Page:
By Mara Kunert
My parents fought so much that they eventually had to break up before I was born. After my birth, they got back together, tried to make it work once more. When I was one year old, they split up for good. After that, I stayed with my mum; my dad moved to Vienna. I am in touch with him. Even after 20 years, he calls me weekly to see how I am doing. But even though he calls, I have not seen him since I was 16 or 17 years old. I know that it is unusual that even though my parents were not together; and I stayed with my mum, my dad’s side of the family accepted me as a part of their family. My dad`s sisters frequently ask how I am doing; my grandma cares a lot about me.
Sometimes I felt ashamed because I did not have the typical, classical, picture-perfect family constellation, consisting of two parents, a mother and a father, being married and living together. So, I “lied” to people I just met. When I would talk about my situation at home, I would say “my parents” instead of “my mum”. All my friends grew up in a “perfect family”. I remember one evening where I felt like an outsider. My best friends were exchanging stories about how their father reacted the first time they got the contraceptive pill. I was sitting next to them, quiet, realizing that I would never experience these kinds of moments with my dad.
In primary school, when I was around 6 or 7 years old, we had to craft a book for our dads for Father’s Day, in which we would explain why our dads were the “best dad in the world” and why we loved them so much; the assignment being for children with a single mother as well as for those whose dads were not “the best”. I remember that I did not know how to act since I had no dad at home. Telling my teacher my “problem”–she insisted I still had to craft the book; she had given the assignment, and I had to complete it no matter what. She told me that I could give my dad the book the next time I would see him. I still have the book; it is in a drawer on my desk. I never thought of giving it to my father, as my relationship with him can be difficult from time to time. I often thought of burning the book, thinking that this would set my mind free from all worries concerning the issues around my dad. But somehow, I never did; it is still there where it was for the last five years. Even though this all happened 15 years ago, I often come back to it. I realize from that age on I seemed to be different than others.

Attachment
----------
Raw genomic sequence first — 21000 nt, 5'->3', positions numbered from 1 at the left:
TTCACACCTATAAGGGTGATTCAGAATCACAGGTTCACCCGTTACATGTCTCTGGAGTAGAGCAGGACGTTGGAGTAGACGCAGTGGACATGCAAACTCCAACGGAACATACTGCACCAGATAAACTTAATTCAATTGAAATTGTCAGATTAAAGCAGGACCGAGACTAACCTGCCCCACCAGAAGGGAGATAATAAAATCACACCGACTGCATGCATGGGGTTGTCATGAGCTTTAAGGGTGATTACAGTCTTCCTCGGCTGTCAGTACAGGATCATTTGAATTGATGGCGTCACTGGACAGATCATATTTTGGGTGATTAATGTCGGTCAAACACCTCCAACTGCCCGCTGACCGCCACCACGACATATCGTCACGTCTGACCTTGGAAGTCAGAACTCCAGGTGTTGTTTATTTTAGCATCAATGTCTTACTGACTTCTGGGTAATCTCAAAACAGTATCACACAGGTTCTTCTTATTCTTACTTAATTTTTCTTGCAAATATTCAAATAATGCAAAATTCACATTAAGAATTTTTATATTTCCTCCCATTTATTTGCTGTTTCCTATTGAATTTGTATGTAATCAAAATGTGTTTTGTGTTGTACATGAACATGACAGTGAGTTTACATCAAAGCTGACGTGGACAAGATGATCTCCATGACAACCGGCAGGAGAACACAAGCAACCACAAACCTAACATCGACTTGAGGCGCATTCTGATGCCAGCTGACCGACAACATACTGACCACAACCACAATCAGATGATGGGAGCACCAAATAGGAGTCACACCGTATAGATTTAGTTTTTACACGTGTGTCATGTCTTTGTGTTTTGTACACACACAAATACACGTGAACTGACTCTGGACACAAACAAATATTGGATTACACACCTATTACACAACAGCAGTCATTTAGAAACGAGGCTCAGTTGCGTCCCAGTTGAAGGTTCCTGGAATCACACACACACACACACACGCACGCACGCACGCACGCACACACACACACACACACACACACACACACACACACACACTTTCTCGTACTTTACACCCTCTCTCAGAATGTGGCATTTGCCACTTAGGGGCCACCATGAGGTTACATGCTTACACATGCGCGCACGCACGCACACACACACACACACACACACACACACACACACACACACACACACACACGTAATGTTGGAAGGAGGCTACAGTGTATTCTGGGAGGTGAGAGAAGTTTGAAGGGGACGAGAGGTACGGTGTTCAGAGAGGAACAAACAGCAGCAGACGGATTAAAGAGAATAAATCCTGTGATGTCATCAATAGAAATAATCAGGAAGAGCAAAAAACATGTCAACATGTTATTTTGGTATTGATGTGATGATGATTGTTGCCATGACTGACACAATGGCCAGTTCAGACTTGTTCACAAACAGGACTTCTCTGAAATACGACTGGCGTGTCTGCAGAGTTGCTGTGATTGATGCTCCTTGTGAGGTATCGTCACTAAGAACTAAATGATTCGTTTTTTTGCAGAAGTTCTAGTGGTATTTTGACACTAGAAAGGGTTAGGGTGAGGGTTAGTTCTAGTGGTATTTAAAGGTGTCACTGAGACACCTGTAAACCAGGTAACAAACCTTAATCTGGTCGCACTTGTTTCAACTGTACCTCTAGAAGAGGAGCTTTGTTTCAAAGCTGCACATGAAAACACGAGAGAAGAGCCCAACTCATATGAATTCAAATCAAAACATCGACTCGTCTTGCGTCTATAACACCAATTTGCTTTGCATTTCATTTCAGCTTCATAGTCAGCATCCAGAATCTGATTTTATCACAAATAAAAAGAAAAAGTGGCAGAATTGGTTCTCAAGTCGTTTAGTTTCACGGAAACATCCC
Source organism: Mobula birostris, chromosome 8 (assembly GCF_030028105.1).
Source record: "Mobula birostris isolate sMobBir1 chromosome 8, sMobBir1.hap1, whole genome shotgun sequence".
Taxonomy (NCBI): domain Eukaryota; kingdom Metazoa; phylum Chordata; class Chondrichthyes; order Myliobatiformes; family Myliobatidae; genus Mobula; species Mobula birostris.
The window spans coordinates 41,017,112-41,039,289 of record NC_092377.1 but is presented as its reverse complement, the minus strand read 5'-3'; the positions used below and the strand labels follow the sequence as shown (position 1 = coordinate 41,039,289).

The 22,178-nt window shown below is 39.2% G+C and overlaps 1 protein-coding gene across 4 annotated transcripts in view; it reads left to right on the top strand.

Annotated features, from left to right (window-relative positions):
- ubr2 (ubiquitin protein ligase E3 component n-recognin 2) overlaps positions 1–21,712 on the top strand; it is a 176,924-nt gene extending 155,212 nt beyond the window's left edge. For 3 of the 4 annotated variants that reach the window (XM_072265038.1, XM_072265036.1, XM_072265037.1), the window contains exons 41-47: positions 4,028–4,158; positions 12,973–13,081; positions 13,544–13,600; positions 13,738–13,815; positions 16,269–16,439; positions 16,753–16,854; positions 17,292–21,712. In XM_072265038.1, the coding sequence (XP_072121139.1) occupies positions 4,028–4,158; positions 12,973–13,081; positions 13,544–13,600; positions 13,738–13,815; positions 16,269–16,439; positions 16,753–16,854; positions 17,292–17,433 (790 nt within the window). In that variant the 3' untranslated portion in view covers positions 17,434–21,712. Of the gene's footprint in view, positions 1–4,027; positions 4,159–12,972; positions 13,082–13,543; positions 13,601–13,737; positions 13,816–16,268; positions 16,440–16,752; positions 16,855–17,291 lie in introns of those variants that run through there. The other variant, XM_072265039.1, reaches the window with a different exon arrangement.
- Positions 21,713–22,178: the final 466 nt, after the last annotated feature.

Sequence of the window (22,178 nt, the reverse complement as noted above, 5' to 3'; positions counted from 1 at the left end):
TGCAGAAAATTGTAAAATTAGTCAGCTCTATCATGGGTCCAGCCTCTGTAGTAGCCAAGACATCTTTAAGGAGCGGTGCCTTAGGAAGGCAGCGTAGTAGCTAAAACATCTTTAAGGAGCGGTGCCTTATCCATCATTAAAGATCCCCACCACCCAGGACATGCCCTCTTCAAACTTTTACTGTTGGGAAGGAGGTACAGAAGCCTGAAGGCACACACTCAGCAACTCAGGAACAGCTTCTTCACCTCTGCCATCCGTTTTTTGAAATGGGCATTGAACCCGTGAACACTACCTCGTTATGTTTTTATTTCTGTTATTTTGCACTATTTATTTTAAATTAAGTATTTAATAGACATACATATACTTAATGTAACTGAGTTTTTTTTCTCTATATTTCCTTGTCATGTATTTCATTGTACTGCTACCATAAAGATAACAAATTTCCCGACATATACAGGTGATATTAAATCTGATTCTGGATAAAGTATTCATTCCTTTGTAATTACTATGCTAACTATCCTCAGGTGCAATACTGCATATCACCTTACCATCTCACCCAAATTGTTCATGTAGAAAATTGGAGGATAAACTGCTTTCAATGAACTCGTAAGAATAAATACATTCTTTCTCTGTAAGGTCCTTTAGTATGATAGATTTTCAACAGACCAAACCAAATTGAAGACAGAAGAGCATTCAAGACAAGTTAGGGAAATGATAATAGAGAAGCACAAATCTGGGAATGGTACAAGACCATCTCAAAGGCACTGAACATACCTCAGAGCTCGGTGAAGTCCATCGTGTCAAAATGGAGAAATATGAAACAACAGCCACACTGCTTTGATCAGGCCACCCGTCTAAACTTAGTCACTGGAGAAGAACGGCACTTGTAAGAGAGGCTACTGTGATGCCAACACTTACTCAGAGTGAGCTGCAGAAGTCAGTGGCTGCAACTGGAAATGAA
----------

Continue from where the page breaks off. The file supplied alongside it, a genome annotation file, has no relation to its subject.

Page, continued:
But growing up with my mum being a single parent was not the only thing that made me feel like I did not belong somewhere. There is the aspect of me looking more like my dad’s side of the family. I look like the clone of one of my dad’s sisters; being tall, having dark brown hair and eyes, being so pale that I could be part of a vampire movie. I was doomed to look like the one member of the family my mum did not want to remember.
As I grow older, I think it was for the best that I grew up with my mum. I am sure that the fighting between my parents would have got worse over time. It was good they split up this early as I barely remember anything. I think life would have been more difficult for me when my parents had decided to break up when I was 8 or 9 years old. Some of my friends experienced this; it caused so much harm and emotional damage that they suffered from depression. I could say that I am glad how my parent’s relationship ended. Over time I have acknowledged that even though I look nothing like my mum’s side of the family, I always have my dad’s side by my side, always in my heart, as it embodies what people see of me the first time they meet me.